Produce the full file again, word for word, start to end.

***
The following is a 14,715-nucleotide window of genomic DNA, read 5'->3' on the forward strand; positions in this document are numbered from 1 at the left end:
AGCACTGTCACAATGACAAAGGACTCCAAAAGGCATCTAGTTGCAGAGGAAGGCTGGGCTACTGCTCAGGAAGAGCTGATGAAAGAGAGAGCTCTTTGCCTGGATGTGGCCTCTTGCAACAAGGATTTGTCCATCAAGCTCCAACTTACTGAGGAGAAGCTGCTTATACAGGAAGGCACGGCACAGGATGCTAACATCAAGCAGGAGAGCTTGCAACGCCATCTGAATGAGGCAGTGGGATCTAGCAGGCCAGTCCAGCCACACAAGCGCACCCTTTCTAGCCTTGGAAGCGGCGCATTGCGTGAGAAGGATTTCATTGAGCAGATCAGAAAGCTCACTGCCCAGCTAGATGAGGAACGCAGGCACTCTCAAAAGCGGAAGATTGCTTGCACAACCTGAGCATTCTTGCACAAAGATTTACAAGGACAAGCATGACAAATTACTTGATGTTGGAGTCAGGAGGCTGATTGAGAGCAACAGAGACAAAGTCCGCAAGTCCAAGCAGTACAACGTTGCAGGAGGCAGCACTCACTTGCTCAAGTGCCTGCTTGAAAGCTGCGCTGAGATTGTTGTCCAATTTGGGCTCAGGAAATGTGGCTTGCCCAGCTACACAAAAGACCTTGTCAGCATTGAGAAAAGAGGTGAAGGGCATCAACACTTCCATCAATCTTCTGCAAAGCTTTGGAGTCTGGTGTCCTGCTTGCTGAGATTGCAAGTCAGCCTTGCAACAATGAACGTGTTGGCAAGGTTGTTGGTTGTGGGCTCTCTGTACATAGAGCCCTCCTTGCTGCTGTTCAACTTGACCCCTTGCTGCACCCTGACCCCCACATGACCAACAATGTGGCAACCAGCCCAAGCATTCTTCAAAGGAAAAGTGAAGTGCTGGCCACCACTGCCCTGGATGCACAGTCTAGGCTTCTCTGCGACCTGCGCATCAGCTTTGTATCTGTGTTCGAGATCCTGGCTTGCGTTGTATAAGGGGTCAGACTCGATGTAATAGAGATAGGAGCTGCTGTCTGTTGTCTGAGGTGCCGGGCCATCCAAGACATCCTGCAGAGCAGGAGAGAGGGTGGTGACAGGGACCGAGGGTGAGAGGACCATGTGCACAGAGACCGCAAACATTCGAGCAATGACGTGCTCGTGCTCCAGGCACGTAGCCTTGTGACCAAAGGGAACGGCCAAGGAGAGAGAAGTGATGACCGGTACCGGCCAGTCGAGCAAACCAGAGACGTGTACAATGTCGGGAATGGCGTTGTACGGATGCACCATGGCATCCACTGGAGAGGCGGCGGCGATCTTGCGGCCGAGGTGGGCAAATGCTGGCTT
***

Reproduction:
The following is a 14,715-nucleotide window of genomic DNA, read 5'->3' on the forward strand; positions in this document are numbered from 1 at the left end:
AGCACTGTCACAATGACAAAGGACTCCAAAAGGCATCTAGTTGCAGAGGAAGGCTGGGCTACTGCTCAGGAAGAGCTGATGAAAGAGAGAGCTCTTTGCCTGGATGTGGCCTCTTGCAACAAGGATTTGTCCATCAAGCTCCAACTTACTGAGGAGAAGCTGCTTATACAGGAAGGCACGGCACAGGATGCTAACATCAAGCAGGAGAGCTTGCAACGCCATCTGAATGAGGCAGTGGGATCTAGCAGGCCAGTCCAGCCACACAAGCGCACCCTTTCTAGCCTTGGAAGCGGCGCATTGCGTGAGAAGGATTTCATTGAGCAGATCAGAAAGCTCACTGCCCAGCTAGATGAGGAACGCAGGCACTCTCAAAAGCGGAAGATTGCTTGCACAACCTGAGCATTCTTGCACAAAGATTTACAAGGACAAGCATGACAAATTACTTGATGTTGGAGTCAGGAGGCTGATTGAGAGCAACAGAGACAAAGTCCGCAAGTCCAAGCAGTACAACGTTGCAGGAGGCAGCACTCACTTGCTCAAGTGCCTGCTTGAAAGCTGCGCTGAGATTGTTGTCCAATTTGGGCTCAGGAAATGTGGCTTGCCCAGCTACACAAAAGACCTTGTCAGCATTGAGAAAAGAGGTGAAGGGCATCAACACTTCCATCAATCTTCTGCAAAGCTTTGGAGTCTGGTGTCCTGCTTGCTGAGATTGCAAGTCAGCCTTGCAACAATGAACGTGTTGGCAAGGTTGTTGGTTGTGGGCTCTCTGTACATAGAGCCCTCCTTGCTGCTGTTCAACTTGACCCCTTGCTGCACCCTGACCCCCACATGACCAACAATGTGGCAACCAGCCCAAGCATTCTTCAAAGGAAAAGTGAAGTGCTGGCCACCACTGCCCTGGATGCACAGTCTAGGCTTCTCTGCGACCTGCGCATCAGCTTTGTATCTGTGTTCGAGATCCTGGCTTGCGTTGTATAAGGGGTCAGACTCGATGTAATAGAGATAGGAGCTGCTGTCTGTTGTCTGAGGTGCCGGGCCATCCAAGACATCCTGCAGAGCAGGAGAGAGGGTGGTGACAGGGACCGAGGGTGAGAGGACCATGTGCACAGAGACCGCAAACATTCGAGCAATGACGTGCTCGTGCTCCAGGCACGTAGCCTTGTGACCAAAGGGAACGGCCAAGGAGAGAGAAGTGATGACCGGTACCGGCCAGTCGAGCAAACCAGAGACGTGTACAATGTCGGGAATGGCGTTGTACGGATGCACCATGGCATCCACTGGAGAGGCGGCGGCGATCTTGCGGCCGAGGTGGGCAAATGCTGGCTT